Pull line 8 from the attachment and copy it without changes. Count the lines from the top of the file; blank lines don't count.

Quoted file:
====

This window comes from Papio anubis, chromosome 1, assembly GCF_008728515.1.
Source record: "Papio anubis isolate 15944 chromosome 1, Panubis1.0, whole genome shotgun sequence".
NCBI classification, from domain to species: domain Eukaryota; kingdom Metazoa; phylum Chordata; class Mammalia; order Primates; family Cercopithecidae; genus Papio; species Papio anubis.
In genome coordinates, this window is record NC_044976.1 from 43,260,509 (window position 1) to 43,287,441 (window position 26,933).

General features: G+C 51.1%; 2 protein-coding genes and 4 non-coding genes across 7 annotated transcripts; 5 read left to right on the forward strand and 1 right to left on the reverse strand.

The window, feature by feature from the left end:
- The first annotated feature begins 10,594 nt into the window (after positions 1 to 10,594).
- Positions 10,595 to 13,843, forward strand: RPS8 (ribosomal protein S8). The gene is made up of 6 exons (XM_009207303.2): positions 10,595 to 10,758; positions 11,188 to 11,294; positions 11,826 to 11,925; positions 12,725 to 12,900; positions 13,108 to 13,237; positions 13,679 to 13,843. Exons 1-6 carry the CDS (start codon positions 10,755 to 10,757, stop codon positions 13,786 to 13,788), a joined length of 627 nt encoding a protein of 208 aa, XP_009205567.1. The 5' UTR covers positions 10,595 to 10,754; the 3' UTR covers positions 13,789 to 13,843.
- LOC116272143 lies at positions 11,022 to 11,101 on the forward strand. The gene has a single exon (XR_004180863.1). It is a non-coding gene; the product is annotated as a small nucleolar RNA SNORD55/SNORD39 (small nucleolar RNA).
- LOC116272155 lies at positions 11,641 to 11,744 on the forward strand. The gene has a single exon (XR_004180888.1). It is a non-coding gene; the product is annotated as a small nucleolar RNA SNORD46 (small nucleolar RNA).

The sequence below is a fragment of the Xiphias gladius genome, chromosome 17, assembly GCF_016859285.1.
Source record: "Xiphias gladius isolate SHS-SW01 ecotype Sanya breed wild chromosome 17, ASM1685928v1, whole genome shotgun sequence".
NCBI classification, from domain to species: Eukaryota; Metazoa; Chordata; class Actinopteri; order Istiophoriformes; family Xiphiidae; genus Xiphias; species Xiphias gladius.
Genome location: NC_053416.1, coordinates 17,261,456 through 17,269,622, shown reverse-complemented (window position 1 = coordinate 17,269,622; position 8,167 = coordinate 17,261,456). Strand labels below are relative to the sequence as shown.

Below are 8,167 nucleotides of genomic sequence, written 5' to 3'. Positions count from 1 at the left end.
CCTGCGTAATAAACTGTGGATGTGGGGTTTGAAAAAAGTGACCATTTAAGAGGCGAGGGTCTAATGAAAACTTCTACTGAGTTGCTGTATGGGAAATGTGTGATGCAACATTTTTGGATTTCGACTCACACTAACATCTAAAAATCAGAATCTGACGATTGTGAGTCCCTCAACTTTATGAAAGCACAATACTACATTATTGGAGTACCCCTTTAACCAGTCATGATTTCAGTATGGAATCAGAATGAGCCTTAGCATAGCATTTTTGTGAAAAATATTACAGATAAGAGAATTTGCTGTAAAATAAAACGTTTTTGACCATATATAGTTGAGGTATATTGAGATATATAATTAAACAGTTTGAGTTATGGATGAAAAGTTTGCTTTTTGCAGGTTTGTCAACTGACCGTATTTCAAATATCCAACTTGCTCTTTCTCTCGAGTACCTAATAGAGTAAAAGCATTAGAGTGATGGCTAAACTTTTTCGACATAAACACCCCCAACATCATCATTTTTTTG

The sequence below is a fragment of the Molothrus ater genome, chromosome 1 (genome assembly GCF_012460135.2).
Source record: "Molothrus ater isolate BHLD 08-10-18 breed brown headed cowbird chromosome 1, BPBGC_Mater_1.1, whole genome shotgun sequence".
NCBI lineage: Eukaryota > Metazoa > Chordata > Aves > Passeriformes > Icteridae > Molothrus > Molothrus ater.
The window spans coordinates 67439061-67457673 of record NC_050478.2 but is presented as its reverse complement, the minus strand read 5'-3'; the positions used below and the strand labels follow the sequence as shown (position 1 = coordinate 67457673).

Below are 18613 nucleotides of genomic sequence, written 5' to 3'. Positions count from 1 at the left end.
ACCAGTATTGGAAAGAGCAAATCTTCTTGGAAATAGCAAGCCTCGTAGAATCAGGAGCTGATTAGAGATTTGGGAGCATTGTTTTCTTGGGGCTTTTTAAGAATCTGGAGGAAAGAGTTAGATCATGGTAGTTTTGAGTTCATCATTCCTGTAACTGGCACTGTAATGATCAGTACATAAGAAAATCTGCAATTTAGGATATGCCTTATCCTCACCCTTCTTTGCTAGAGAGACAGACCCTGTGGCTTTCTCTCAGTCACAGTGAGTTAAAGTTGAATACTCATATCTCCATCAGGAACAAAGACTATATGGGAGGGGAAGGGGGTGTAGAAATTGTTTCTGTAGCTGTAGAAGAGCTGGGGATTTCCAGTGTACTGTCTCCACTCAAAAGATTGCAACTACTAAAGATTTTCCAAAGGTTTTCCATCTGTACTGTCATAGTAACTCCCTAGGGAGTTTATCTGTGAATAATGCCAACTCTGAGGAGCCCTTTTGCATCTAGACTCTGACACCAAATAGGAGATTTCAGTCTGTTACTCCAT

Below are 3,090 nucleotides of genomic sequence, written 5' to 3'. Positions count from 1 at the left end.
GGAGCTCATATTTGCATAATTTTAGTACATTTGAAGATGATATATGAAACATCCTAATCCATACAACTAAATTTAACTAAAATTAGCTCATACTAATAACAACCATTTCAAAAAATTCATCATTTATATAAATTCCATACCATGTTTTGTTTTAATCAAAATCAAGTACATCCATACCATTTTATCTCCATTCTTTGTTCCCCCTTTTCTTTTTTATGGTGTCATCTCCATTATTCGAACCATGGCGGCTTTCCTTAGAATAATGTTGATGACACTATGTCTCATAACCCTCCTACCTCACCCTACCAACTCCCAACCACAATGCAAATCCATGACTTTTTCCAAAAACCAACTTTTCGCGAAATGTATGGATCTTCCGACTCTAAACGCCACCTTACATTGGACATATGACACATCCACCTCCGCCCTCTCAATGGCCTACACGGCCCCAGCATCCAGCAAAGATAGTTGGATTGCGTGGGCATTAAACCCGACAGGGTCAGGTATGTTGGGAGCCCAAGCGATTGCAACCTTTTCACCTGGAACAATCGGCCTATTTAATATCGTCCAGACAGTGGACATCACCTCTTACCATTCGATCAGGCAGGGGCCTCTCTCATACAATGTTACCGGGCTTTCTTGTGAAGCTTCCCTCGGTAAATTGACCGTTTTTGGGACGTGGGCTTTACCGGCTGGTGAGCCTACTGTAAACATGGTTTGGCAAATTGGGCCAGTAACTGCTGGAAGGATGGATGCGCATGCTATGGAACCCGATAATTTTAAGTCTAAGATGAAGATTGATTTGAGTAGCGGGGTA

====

- Positions 10,595 to 13,843, forward strand: RPS8 (ribosomal protein S8). The gene is made up of 6 exons (XM_009207303.2): positions 10,595 to 10,758; positions 11,188 to 11,294; positions 11,826 to 11,925; positions 12,725 to 12,900; positions 13,108 to 13,237; positions 13,679 to 13,843. Exons 1-6 carry the CDS (start codon positions 10,755 to 10,757, stop codon positions 13,786 to 13,788), a joined length of 627 nt encoding a protein of 208 aa, XP_009205567.1. The 5' UTR covers positions 10,595 to 10,754; the 3' UTR covers positions 13,789 to 13,843.